The program included family and loved ones sharing their memories of her life of 93 years, well lived.
Here is the program and obituary:
Officiant - Pastor Don Courtain
Eulogist - John Holbrook
Organist - Ron Nunn
Musical -Come Home by Steve Howell
Eastern Star, Mizpah Chapter 30
Closing Song - God Be With You Till We Meet Again
1. God be with you till we meet again; By his counsels guide, up-hold you; With his sheep securely fold you. God be with you till we meet again.
2.God be with you till we meet again; When life's perils thick confound you, Put his arms unfailing round you. God be with you till we meet again.
3. God be with you till we meet again; Keep love's banner floating o'er you; Smite death's threat'-ning wave before you. God be with you till we meet again.
Chorus: Till we meet, till we meet, Till we meet at Jesus' feet, Till we met, till we meet, God be with you till we meet again.
Randy Schwirse David Holbrook Ryan Holbrook
Jim Burri Josh Sullivan Brad King
Lucille(Lucy) Caroline Martin Holbrook-Clammer passed away peacefully at home surrounded by loved ones on January 26, 2012 in St. Helens Oregon., she was 93. Lucille was born in Jackson Prairie, Washington on April 3, 1918 to Oliver Power Martin & Caroline Graham. She graduated from Kelso High School in 1936. She married Burnell Holbrook, her high school sweet heart, in 1937. She moved to St. Helens Oregon in 1945 where she managed The J.W. Copeland lumber yard while her husband was away in the service. In 1948 they purchased Columbia Lumber Company and re-named it Holbrook Lumber Company. In 1964 She married Robert Clammer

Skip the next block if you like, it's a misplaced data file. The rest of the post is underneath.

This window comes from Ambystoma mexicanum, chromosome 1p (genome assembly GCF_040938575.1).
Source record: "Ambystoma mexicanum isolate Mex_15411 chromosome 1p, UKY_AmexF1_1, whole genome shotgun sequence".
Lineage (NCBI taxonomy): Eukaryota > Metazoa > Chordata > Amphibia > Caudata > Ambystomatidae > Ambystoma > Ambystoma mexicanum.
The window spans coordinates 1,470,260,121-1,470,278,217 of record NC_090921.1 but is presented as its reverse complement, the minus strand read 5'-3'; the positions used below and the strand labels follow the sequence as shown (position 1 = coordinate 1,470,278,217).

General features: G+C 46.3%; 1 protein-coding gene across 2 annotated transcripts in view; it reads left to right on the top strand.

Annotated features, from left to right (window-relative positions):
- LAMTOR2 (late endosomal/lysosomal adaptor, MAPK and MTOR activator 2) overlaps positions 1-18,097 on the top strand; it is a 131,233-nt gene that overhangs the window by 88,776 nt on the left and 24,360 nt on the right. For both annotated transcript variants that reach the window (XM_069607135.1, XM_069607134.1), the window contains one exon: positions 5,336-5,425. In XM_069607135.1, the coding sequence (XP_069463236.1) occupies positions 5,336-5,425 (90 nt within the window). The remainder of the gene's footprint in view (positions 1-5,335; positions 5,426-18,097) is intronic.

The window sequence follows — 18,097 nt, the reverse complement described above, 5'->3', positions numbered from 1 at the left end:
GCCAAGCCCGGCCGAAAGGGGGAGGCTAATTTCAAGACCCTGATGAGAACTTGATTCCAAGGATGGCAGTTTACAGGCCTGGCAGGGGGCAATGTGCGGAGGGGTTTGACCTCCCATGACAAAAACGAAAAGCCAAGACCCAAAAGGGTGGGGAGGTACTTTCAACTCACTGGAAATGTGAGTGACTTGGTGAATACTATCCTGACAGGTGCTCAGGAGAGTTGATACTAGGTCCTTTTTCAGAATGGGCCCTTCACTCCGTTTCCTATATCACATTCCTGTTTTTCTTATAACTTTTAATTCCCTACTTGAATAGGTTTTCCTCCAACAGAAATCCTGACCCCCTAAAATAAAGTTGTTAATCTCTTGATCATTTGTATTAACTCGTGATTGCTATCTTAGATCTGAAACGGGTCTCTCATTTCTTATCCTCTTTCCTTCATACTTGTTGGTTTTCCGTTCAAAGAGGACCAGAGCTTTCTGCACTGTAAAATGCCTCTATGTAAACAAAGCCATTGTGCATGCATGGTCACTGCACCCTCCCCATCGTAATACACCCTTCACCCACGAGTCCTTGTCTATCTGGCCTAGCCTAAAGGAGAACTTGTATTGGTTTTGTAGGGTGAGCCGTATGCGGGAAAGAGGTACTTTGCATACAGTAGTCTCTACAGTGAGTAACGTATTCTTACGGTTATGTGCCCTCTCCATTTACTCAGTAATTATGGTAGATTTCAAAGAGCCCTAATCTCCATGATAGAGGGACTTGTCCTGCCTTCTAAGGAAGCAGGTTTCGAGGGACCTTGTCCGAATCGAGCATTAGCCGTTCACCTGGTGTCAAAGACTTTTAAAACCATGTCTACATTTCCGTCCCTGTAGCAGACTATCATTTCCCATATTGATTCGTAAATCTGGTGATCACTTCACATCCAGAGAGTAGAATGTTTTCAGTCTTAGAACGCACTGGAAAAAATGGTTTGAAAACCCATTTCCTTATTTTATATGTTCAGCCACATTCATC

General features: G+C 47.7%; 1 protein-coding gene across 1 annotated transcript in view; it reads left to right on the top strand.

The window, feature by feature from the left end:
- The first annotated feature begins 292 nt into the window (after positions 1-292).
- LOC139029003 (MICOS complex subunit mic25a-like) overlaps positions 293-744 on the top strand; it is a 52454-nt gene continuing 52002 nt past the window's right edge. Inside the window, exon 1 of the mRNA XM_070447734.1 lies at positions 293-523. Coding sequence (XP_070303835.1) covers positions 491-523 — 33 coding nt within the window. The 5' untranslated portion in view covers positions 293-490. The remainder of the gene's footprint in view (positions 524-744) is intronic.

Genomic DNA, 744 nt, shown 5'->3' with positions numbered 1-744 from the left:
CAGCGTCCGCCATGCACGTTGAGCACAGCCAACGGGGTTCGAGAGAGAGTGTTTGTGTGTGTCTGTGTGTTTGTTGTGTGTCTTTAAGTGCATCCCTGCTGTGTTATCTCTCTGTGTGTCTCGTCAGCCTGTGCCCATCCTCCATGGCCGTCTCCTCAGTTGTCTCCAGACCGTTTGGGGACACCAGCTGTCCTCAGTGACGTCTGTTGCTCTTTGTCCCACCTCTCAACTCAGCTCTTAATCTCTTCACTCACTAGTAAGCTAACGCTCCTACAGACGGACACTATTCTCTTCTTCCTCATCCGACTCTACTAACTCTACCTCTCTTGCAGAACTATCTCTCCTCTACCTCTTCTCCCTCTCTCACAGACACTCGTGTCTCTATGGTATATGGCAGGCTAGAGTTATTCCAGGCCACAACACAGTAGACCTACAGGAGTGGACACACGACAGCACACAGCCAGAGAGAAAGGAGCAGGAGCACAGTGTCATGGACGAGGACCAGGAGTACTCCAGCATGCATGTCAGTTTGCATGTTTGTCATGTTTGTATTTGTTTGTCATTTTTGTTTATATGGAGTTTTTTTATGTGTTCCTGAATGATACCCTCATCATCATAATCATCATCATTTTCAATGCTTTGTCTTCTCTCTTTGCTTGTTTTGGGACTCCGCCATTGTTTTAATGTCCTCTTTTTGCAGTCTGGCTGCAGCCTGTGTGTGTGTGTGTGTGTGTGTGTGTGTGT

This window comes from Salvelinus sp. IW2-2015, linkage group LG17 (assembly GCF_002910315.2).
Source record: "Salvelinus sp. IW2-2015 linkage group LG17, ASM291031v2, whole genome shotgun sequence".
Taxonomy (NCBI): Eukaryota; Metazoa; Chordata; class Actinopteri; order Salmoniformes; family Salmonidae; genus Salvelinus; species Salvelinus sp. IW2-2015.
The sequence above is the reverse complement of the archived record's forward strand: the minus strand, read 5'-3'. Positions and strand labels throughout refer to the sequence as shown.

Lucille was an active member of the Women’s Club, Zenith Club, Business and Professional Women, the Yacht Club, Elks, Elks Travel Club and the Eastern Star. In 1956 she spearheaded an effort to receive a National Community Achievement award. She flew to Detroit Michigan to receive the first place award of $10,000. The money was awarded, in part for the many projects which improved and beautified St. Helens, including the building of Civic Pride Park and the trees in the Courthouse Square. She organized a dinner in her home for Governor Mark Hatfield who came in honor of winning the award. Lucille said, “This puts St. Helens on the map.”She enjoyed hunting, fishing, clam digging, cards, dancing and traveling with the RV club.
She is survived by her son John J. Holbrook & wife Laura of Brownsville OR, Peggy Howell & husband Steve of St. Helens OR, step daughter Susan West of Tualatin OR, nephew (son) Jim Martin & wife Kathy of St. Helens, Fred & Linda Martin of AZ., Eddie & Gladys Martin of AK, Grandchildren Randy Schwirse of Deer Island OR, Alisha & LaRon Livsey of Ridgefield, Wa , Peggy Sue & Jim Burri of St Helens, Kimberly & Brad King of Jamul CA, Stacy & Josh Sullivan of Scappoose , Teresa & Casey Tafoya of Flint MI, David & Michelle Holbrook of Escondido CA, Ryan & Wendy Holbrook of Brownsville OR, Julie Holbrook of Eugene, OR, Cindy Martin of Arvada CO,. Abe Nielsen of Portland OR, Joseph & Crystal Nielsen of Hawaii, Tamara & Brendan Smith of Midland Texas, Stephen & Rachel Nielsen of Salem, OR, John Nielsen of Brownsville OR and 23 great grandchildren and 1 great-great grandchild. Proceeding her in death were, husbands Burnell Holbrook andRobert Clammer, grandson Ryan Schwirse.